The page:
Woman leaves kids to tail husband
A WOMAN left her three young children home alone while she trailed her husband to see if he was having an affair, a court was told.
Bundaberg Magistrates Court was told the woman, who cannot be named for legal reasons, pursued her husband across town on May 17.
Police prosecutor Sergeant Robyn Shapcott said the defendant’s husband noticed he was being followed and pulled his car over to take a call.
The woman approached her husband’s car and began yelling abuse at him, accusing him of talking to another woman before punching him through the window and trying to take his phone.
A struggle ensued before the man was able to drive away again.
The defendant, who is the respondent in a domestic violence order, followed her husband and screamed abuse at him when he stopped to take another call.
Sgt Shapcott said the victim went to the Bundaberg Police Station to get help, but his wife followed him, continuing to abuse and struggle with him.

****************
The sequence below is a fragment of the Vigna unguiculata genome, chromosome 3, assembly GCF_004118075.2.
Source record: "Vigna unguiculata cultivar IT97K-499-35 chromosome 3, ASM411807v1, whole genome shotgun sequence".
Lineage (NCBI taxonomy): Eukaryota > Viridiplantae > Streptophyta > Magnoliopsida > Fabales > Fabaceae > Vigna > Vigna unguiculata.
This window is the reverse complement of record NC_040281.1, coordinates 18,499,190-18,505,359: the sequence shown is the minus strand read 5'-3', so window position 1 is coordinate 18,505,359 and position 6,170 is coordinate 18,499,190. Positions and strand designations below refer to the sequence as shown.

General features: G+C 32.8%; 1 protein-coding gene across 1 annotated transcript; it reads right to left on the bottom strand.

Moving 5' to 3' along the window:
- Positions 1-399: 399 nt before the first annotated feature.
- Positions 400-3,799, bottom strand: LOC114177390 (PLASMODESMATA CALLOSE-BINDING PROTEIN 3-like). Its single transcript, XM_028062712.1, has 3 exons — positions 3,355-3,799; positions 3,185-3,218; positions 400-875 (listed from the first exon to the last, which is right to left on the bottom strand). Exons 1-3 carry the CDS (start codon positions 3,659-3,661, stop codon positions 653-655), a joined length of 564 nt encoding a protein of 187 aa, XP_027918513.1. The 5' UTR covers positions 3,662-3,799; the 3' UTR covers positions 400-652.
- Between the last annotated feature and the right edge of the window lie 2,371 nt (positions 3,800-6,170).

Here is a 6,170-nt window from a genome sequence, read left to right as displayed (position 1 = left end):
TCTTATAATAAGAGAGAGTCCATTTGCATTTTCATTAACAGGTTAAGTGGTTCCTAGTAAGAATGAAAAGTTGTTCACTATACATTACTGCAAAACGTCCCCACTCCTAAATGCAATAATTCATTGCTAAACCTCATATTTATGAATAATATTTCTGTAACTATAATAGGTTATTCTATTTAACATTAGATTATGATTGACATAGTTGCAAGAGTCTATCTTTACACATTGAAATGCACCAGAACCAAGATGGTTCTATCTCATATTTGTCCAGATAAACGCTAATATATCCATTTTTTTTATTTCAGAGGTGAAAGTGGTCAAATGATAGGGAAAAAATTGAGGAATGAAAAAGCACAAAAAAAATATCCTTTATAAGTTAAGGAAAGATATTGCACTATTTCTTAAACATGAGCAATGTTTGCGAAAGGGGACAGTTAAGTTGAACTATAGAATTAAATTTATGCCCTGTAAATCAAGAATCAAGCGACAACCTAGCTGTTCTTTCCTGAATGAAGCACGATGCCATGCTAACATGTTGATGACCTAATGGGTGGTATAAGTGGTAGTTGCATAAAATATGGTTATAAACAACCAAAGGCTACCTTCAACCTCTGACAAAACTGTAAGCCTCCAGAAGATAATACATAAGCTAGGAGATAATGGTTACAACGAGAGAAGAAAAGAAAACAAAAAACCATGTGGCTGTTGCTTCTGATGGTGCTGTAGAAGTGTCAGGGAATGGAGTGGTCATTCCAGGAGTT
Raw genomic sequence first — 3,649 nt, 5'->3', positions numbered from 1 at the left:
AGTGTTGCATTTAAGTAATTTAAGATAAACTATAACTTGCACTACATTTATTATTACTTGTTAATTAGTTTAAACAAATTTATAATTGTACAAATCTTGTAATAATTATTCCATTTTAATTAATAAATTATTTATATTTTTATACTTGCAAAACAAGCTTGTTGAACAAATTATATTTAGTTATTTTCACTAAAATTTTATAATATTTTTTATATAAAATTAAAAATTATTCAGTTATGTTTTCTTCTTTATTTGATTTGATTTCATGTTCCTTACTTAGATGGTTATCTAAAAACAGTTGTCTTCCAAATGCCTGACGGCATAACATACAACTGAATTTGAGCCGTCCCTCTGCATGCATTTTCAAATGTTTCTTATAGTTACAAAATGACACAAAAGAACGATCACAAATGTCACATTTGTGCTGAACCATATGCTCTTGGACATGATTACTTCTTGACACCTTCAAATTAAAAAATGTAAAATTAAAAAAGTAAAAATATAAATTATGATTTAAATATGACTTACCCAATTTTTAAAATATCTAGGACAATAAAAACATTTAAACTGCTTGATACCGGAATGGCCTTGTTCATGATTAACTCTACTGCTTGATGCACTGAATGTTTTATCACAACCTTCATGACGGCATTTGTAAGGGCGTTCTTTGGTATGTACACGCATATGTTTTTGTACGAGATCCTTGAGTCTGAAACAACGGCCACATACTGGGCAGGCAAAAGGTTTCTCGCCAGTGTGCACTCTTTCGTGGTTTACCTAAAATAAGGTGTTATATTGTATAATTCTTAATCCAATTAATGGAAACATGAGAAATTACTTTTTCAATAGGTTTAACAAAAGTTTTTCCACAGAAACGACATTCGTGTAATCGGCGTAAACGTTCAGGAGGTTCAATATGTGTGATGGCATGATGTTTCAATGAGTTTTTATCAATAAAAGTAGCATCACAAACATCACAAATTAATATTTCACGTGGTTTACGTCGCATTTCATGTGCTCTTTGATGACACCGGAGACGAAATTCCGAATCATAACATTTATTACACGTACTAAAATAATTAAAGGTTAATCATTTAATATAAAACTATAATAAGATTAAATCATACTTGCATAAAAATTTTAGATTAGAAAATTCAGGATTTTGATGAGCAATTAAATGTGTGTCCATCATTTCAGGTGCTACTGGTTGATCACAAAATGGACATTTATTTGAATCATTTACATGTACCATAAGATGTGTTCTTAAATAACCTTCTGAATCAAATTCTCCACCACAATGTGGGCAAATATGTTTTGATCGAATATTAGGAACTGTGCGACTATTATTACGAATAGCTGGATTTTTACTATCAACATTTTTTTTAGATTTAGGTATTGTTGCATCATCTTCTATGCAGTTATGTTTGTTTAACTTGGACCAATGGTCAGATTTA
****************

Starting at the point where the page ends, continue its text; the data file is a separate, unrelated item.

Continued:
When police tried to move her away from the victim, she clung to a door and kept yelling.
Officers interviewed the woman, who admitted she had left her children, aged two, four and eight, at home while she followed her husband.
She also admitted to leaving them once before to go to the grocery store for 20 minutes and returned to find them on the road.
The defendant pleaded guilty to eight charges including obstructing police, breaching an order and five charges of leaving a child under 12 unattended.
Defence lawyer Kel Pearson said his client had moved to Australia from Papua New Guinea in 2005 and was still learning the laws and customs.
“My client is a fairly uncomplicated person and not too sure of the way the system works,” Mr Pearson told the court.
“She has no criminal history and is very remorseful.”
Mr Pearson said children were looked after by the community in the defendant’s home country.
“She has certainly realised now that children left alone in Australia aren’t as safe as they would be in Papua New Guinea,” he said.
The woman was given a six-month probation order.